The cost of clean-up, & healthcare, etc is borne by the whole of the community, but the psychological trauma of injuring or killing another is borne by an innocent person. And even if they eventually come to terms with it, it’s not always an easy road to absolve yourself of that guilt.

        When I had my motorcycle wreck, I was wearing full gear, and I lived (spent a while in the hospital & in physical therapy, but I lived). The lady who hit me, and a number of the people who stopped to help, they all sent me thank you cards & gifts, to say thank you for wearing gear, thank you for not having us be a party to your violent & gruesome death.

        This is not to say that we should go to the extreme & bubble-wrap the world so no one has to face the prospect of being part of a messy death, but finding a way to encourage people to take small steps to reduce that possibility is asking a minimum of individuals.Report

      • Avatar Damon in reply to LWA
        Ignored
        says:

        I had to chuckle.

        I choose this? This is no way the same as buying a house in an HOA. I can avoid that. I can’t avoid being a US citizen. I did not willfully agree to live here, I was born here. One could argue that I could leave my state of residence and more to another state, but of course, the federal gov’t imposes many laws that carry over to other states, like seat belt laws. The states don’t want to give up the federal hwy funds, so they comply. So no, I really can’t “leave” unless I give up my US citizenship.

        Norms and consensus of values? Really? We’ve been arguing about abortion, gay rights, civil rights, drug use, immigration. I’d submit to you that that consensus is a thin veneer at best.Report

      • Avatar Chris in reply to LWA
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        says:

        MRA, first, I’m sorry to hear that. I know that must be difficult.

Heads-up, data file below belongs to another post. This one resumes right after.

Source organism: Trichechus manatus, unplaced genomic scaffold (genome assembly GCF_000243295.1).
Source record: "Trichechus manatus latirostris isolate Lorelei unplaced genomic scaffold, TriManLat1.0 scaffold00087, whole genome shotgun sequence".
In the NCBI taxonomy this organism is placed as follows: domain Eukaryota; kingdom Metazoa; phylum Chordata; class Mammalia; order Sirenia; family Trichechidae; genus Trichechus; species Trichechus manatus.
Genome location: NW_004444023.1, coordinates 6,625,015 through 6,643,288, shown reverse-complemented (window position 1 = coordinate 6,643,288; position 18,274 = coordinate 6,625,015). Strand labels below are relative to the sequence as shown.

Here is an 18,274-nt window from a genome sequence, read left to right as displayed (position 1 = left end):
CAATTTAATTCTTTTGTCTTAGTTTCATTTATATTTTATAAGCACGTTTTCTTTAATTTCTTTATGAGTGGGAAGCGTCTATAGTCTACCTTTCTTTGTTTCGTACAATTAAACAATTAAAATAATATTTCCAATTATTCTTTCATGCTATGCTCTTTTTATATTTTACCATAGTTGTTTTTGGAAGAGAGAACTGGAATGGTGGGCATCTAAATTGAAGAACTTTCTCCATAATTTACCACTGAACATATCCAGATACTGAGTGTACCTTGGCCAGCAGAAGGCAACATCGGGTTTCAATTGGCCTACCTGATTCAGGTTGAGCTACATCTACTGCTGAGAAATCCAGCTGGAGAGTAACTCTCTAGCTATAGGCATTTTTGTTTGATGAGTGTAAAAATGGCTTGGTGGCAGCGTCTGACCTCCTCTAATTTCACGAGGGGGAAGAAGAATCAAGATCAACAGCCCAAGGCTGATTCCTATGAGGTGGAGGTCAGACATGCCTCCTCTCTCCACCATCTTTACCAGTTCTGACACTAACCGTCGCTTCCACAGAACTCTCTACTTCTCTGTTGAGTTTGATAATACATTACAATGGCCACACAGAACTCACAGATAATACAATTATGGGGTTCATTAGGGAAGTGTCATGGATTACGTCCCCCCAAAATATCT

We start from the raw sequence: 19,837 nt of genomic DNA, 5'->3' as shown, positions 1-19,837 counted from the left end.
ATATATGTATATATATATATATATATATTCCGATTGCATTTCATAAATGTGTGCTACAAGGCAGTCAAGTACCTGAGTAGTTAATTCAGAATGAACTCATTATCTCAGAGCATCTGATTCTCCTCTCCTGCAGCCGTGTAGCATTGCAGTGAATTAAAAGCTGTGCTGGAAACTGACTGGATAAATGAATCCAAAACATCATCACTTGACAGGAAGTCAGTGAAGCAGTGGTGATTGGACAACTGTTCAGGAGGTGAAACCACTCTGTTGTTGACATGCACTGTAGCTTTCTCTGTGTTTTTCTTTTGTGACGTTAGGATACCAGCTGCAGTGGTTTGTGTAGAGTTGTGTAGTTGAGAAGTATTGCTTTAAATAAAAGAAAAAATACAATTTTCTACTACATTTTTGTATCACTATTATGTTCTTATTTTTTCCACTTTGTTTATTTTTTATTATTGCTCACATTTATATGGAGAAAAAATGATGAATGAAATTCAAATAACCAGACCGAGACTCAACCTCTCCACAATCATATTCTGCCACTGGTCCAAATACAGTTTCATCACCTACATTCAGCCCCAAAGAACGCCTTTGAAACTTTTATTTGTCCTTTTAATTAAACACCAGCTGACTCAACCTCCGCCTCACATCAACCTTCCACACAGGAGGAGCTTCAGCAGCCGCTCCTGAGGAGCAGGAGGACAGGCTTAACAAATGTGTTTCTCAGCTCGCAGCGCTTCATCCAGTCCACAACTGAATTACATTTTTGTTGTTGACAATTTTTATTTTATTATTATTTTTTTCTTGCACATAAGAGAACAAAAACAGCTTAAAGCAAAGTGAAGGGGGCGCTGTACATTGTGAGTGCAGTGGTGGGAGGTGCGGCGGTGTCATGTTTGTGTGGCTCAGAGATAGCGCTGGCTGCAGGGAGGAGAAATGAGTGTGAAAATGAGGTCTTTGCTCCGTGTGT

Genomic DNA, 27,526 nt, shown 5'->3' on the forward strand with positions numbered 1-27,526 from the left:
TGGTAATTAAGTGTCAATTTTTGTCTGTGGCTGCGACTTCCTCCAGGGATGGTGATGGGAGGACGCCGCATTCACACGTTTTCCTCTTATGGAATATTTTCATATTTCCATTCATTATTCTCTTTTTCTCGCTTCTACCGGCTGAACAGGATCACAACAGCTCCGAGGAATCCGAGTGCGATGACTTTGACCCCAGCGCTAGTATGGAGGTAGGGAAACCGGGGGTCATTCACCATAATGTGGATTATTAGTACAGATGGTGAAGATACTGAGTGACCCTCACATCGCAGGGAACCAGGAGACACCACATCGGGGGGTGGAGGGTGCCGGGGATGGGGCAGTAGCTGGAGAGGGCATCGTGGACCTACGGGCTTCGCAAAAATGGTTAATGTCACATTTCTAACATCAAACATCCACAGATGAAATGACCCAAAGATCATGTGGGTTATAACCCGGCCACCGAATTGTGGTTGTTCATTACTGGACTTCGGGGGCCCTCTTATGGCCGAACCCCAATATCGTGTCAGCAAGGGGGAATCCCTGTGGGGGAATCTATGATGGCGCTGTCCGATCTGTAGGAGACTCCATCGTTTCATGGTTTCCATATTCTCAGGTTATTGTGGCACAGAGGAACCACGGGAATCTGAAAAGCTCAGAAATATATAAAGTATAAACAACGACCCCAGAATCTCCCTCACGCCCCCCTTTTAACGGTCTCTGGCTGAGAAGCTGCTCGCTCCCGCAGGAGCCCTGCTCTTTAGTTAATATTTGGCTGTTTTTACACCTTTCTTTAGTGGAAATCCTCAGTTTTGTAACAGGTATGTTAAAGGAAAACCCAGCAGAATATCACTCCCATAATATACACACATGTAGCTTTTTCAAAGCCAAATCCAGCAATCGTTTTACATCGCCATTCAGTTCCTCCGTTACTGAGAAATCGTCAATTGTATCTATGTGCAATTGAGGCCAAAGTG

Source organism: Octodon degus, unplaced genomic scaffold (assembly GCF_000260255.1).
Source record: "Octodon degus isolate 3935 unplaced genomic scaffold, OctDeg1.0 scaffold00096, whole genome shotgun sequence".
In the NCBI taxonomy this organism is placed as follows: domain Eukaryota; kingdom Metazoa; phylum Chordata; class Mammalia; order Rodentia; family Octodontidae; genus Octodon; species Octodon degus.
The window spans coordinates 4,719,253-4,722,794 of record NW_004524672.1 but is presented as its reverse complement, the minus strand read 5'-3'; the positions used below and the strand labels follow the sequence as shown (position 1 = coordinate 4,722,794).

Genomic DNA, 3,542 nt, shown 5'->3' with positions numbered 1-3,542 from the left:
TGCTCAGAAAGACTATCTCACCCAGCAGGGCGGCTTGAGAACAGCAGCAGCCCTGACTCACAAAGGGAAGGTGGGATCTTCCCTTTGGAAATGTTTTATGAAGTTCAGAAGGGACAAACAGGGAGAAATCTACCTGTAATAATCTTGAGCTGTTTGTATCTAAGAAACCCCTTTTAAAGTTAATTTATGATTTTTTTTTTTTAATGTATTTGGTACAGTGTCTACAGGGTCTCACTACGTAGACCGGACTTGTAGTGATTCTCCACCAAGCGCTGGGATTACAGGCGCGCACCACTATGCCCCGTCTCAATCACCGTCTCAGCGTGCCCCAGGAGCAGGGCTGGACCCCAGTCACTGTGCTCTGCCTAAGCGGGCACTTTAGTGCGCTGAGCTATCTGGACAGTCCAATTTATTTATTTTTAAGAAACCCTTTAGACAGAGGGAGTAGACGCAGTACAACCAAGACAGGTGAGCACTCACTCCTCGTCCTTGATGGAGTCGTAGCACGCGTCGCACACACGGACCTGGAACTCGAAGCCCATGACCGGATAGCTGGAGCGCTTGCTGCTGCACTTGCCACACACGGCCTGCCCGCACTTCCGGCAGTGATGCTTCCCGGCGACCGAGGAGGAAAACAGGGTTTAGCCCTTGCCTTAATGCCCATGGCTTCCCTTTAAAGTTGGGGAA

Second, I think you’ve hit on something very important. In a sense, there are no strictly individual acts within a society. Everything I do affects others, even if only minutely, and everything I do has the potential to affect others in more profound ways. Part of being a good member of society is being mindful of the interconnectedness of everyone within a society and doing what one can to minimize the potential impact of my actions, even if their consequences for others may not be immediately apparent. The old saying that your right to swing your fist ends at my nose ignores the fact that, as a social being, I am not limited to my body. My social self extends into the world beyond my nose, such that when you swing your fist, you may strike me without ever coming close to my face. Taking this into consideration, it seems that there might be a reasonably good case to make that not wearing a seatbelt and smoking in public (particularly in the work place, even if it’s not a place that you work) are well beyond your fist hitting my nose.Report

      • Avatar Chris in reply to LWA
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        says:

        MRA=MRS, sorry.Report

      • Avatar Mike Schilling in reply to LWA
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        says:

        From http://www.nhtsa.gov/staticfiles/nti/teen-drivers/pdf/seatbeltuse.pdf? :

        In addition to protecting you
        from injury as a driver, seat belts help you keep control of the vehicle. If you are struck from the side or
        make a quick turn, the force could push you sideways and therefore you cannot steer the vehicle if you
        are not behind the wheel.

        So it’s not just about you; wearing a seatbelt protects other people. Requiring it is like requiring brakes and mirrors.Report

      • Avatar Mad Rocket Scientist in reply to LWA
        Ignored
        says:

        @chris

        While I agree with you in principle, I am still wary of using the force of law to proscribe behavior. Not that it should never be done, only that, IMHO, we are a bit to eager to do it in the US.